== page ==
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Economics does not trump geology or physics.

While oil demand is flat or declining in most OECD nations, total world oil demand is still increasing every year, driven by China, India and the rest of the world. One does not need a PhD in economics to recognise that continually increasing oil demand, combined with flat or even decreasing supply, is a recipe for higher prices, price volatility and never-ending crises. This is the problem facing the world in the near future. The world may be awash in hydrocarbon resources, but none can quickly replace the reliable conventional oil.

For example, Canada produces about 1.7m bpd from oil sands, but it has taken the Canadians 40 years to achieve this output level, thus even if money was no object, and environmental and institutional constraints were minimal, there simply may not be enough time to develop all of these purported and sufficient quantities of unconventional oil resources.

World energy markets and economies will begin to face a rough period ahead as conventional and unconventional oil supplies fail to keep pace with world demand.

To deny this is to ignore reality
Posted by Geoff of Perth, Tuesday, 8 May 2012 11:42:41 AM
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Anyone driving a motor vehicle is driving on algae; albeit, laid down and metamorphosed millions of years ago. I've heard all the arguments, that include the usual blurb, that only already existing oil cartels have the economic clout to develop alternative sources capable of replacing conventional oil. What? You jest surely?
Obviously some don't realise Dutch scientists are already growing algae under glass and have reportedly already produced commercial quantities of jet fuel, since 2010?
A Q'ld coal-fired power station is already growing algae nearby, with the intent to eventually completely offset, their entire carbon emission.
Coal-fired power stations produce around 50% of our emission; and given this emission is converted to hydrocarbon via very easily grown algae, we will have replaced all the fuel we currently use, which BTW, produces the other 50% of carbon emission.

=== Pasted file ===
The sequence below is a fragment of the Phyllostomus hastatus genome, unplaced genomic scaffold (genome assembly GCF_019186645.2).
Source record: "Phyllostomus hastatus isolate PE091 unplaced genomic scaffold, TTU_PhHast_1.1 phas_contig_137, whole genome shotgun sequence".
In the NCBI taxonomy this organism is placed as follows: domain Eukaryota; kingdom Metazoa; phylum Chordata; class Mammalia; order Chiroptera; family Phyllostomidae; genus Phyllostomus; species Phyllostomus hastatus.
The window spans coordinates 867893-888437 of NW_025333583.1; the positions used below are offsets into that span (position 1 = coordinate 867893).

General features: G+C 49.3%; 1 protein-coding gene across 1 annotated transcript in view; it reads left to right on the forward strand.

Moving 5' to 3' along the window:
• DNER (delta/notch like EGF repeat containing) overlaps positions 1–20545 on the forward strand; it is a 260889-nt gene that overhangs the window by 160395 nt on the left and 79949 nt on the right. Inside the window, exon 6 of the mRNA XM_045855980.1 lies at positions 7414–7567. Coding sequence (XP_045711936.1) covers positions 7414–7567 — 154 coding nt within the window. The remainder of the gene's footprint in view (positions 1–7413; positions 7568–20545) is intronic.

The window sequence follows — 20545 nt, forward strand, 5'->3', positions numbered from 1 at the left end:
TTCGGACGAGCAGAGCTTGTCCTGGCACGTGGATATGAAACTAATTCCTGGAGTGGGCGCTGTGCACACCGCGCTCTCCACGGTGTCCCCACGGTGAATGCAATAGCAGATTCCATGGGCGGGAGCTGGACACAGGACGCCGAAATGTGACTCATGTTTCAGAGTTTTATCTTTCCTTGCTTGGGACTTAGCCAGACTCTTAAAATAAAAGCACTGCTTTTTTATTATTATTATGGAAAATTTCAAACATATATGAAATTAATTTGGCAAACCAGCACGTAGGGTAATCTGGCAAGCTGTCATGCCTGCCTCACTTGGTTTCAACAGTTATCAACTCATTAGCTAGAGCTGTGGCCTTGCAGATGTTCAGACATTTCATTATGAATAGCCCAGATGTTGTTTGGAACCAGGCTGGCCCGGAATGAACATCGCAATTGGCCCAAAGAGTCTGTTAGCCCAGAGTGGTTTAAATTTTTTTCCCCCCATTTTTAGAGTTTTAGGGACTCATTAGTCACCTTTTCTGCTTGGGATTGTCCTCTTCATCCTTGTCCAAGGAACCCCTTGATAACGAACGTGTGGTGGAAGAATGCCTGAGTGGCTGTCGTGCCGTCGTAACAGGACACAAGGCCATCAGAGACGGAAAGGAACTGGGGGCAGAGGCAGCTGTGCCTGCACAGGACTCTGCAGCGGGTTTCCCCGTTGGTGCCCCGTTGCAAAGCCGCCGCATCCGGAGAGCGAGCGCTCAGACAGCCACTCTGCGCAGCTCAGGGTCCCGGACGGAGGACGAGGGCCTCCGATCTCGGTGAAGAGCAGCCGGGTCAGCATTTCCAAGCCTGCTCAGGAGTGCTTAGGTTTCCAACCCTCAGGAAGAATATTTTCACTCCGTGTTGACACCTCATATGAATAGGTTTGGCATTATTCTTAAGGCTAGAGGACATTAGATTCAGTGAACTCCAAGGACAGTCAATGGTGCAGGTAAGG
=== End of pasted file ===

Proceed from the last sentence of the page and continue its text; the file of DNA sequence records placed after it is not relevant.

Growing algae as very low water use farming, in say the Murray/Darling, will absorb even that, all while entirely restoring prosperity for just one or two percent of current irrigation water use! Closed cycle systems is found to be the most efficacious for year round production, the water preferred; is entirely, recycled waste water!
Some algae are up to 60% oil, which is child's play to extract.
The cost of an on farm bio-diesel refinery, is just $15,000.00, and they are manufactured locally.
Alternatively, we/Gatton Uni, have developed a diesel tree which produces up to 5 tons of bio-diesel annually.
The oil industry "earns" over 4 trillions annually; and, that is a huge market and economic control, and anxious to preserve market share; and or, completely control the emergence of the many very much cheaper alternatives!
Algae absorb 2.5 times their weight in Co2 emission; and under optimised conditions double that body weight every twenty four hours.
So if we are bumping up against peak oil; or if climate change is real; and or, responsible for the very worrying acidification of our oceans?
Then this is the very doable, very cheap means already at our disposal; is able alone to effectively address all of it. All that's missing is the political will? Rhrosty.
Posted by Rhrosty, Tuesday, 8 May 2012 12:01:49 PM